The number of older people living in the private rented sector is expected to rise sharply over the next few years, but the 'awful conditions' currently facing some existing older tenants in the PRS must improve otherwise more people will find themselves falling victim to slum landlords and forced to live in 'squalor and distress', according to a new report published today by Age UK.
The charity claims that many 'vulnerable' older people are being forced to live in 'awful privately rented accommodation', overseen by landlords and letting agents who are disinterested, negligent or downright bullying towards them.
Households aged 65-plus currently account for around 10% of all those living in the PRS, but their numbers are rapidly growing, as reflected by recent report from retirement rentals specialist Girlings Retirement Rentals.
A separate survey by the National Landlords Association also found that that the number of retired people in the UK moving into the PRS has increased by 200,000 over the last four years and one estimate is that a third of over-60s could be living in private rented accommodation by 2040.
But calls to Age UK's Advice line between 2013 and 2016 revealed that many older people who are renting at the bottom end of the market have endured bad experiences. This includes repeated failures to carry out timely repairs to essential services such as heating and cookers, excessive rent hikes, being forced to live in damp, mould and cold conditions, while many landlords refuse to allow the installation of aids and adaptations that older people require, like ramps or handrails.
Age UK is calling for urgent legal reform in the PRS to help strengthen the rights of older tenants, ensuring that they are treated fairly.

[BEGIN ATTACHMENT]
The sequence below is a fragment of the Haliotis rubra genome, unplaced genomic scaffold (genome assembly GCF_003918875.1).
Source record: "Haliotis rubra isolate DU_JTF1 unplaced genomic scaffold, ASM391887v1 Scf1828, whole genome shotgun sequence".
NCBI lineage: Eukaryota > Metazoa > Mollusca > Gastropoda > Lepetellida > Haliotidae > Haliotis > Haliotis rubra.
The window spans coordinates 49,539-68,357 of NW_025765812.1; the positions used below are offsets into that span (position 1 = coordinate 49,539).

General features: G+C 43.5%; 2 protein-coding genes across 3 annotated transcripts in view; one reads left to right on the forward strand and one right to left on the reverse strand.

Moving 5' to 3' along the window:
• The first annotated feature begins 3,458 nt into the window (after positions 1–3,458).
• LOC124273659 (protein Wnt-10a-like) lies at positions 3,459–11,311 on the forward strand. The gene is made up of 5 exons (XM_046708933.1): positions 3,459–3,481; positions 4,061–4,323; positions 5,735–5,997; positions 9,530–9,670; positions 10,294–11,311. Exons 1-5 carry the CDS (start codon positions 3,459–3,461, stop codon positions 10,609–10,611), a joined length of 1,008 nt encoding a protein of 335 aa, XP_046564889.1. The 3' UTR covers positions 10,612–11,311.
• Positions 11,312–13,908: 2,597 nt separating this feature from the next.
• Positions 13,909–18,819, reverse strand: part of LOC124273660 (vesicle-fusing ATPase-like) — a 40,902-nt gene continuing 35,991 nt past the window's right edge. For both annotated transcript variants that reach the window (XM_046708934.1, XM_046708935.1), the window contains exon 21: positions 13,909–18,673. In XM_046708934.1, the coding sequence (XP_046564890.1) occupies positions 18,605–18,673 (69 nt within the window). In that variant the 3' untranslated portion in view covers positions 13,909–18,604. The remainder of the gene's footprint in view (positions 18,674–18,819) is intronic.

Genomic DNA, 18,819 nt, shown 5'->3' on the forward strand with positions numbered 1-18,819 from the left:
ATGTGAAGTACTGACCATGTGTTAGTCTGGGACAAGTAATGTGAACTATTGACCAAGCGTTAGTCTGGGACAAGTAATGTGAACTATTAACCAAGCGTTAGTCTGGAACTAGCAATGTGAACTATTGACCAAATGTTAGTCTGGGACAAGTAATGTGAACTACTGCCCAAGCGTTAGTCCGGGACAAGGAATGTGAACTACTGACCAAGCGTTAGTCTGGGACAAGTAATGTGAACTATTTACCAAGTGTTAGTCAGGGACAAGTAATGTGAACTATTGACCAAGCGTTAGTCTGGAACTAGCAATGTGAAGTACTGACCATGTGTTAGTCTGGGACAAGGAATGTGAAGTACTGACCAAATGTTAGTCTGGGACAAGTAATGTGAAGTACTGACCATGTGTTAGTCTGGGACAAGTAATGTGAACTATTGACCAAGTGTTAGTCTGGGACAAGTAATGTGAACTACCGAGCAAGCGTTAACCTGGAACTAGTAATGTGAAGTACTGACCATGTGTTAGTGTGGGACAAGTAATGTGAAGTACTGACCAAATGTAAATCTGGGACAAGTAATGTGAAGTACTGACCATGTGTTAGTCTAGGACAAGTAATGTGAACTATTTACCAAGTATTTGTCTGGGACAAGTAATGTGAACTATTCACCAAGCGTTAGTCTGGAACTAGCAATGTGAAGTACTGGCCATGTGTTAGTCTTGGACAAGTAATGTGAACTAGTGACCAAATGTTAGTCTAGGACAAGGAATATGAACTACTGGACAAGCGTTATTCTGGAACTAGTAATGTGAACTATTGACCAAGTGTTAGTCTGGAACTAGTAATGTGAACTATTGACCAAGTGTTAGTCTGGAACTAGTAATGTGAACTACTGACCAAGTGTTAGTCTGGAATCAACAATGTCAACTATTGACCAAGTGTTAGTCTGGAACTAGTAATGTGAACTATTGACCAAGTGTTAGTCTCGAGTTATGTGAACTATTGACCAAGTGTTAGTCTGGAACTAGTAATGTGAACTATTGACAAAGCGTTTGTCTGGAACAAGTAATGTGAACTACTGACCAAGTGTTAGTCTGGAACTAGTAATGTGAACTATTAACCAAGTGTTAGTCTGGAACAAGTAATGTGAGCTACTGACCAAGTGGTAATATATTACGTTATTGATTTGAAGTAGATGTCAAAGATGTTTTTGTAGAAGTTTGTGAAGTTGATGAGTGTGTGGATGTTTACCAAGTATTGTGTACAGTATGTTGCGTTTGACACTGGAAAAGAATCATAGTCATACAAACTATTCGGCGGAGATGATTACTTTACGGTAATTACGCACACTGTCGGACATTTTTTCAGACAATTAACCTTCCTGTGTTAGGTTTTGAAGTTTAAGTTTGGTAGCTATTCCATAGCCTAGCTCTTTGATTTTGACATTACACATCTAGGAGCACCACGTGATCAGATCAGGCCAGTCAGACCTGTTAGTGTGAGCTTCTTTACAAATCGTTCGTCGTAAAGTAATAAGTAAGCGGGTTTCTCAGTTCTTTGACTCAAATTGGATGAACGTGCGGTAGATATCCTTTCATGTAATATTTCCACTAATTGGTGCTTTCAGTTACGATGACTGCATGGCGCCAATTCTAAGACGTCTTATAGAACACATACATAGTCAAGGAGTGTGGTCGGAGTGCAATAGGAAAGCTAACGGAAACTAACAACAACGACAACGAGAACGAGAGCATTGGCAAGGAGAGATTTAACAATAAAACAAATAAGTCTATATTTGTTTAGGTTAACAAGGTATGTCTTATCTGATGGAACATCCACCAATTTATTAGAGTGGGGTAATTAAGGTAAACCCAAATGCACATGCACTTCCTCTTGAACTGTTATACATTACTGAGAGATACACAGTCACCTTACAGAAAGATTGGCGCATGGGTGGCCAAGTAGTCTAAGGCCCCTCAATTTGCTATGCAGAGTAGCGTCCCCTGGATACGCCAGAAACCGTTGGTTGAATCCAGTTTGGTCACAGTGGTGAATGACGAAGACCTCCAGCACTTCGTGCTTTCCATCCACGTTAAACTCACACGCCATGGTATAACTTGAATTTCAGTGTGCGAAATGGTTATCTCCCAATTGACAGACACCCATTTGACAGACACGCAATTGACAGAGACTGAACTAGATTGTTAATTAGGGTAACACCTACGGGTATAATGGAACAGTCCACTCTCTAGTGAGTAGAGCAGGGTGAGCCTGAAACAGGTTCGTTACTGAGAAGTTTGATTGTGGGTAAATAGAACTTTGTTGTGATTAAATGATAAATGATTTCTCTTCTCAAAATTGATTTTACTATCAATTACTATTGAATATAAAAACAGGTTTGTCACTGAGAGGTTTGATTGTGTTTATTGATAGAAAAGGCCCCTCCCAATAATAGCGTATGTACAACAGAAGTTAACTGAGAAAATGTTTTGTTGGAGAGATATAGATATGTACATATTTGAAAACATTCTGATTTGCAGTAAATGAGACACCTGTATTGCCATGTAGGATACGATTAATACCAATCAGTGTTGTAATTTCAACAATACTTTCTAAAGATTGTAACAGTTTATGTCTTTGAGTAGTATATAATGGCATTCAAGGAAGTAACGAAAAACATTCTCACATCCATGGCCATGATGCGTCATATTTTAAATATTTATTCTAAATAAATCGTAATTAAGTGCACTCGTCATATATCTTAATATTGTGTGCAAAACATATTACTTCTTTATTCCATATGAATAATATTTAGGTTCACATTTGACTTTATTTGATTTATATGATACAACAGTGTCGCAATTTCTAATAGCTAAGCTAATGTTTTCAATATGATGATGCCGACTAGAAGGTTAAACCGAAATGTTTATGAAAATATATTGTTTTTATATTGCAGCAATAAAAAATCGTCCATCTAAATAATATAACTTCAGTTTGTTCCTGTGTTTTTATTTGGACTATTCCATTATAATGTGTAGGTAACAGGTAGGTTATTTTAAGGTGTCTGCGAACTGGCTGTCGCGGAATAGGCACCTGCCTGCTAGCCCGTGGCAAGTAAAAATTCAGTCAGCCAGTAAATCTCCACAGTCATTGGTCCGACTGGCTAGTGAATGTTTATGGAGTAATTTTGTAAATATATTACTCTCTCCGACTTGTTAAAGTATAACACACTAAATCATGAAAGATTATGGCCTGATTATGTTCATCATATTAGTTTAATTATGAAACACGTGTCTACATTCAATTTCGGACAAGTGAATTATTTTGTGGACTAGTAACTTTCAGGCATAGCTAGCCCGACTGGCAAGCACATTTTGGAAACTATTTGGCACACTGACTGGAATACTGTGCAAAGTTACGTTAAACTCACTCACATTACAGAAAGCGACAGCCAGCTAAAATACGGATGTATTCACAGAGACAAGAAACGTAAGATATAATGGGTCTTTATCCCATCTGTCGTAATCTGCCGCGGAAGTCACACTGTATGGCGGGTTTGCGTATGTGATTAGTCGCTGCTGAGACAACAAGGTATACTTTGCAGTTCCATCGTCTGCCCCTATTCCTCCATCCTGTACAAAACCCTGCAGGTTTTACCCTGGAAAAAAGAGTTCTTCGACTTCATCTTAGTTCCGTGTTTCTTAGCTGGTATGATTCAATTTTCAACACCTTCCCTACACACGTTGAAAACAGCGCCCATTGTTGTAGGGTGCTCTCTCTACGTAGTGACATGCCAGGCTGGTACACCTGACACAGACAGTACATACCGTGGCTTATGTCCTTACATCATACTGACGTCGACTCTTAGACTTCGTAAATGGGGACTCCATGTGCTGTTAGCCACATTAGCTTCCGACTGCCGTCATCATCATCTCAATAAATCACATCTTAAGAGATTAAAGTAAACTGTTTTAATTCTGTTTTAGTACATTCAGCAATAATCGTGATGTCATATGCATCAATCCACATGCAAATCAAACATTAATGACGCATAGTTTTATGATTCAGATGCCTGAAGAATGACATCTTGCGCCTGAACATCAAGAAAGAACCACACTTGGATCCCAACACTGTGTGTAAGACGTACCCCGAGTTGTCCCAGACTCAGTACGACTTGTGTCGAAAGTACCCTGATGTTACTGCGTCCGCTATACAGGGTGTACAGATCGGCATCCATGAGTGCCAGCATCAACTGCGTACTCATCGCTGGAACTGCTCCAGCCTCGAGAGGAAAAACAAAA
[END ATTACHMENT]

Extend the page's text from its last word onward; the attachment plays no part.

Caroline Abrahams, charity director of Age UK, said: "Calls to our advice line show that some highly vulnerable older people are enduring grim living conditions in the private rented sector and this is truly shocking. No one should have to put up with such squalor at any age, but the idea that a chronically ill older person could be living on their own for weeks or even months with no proper heating, or cooking facilities or hot water is sickening.
"The law is far too feeble and the withering away of local environmental health services is making the problem worse. The upshot is that older tenants in the private sector are almost entirely reliant on the decency and professionalism of landlords and letting agents, and sadly this is leaving some at risk of neglect and in the worse cases of bullying and abuse."
"As it is at the moment, the bottom end of the private rented sector is no place for a vulnerable older person, but if that is what we believe as a society we need to do something about it and create better alternatives."
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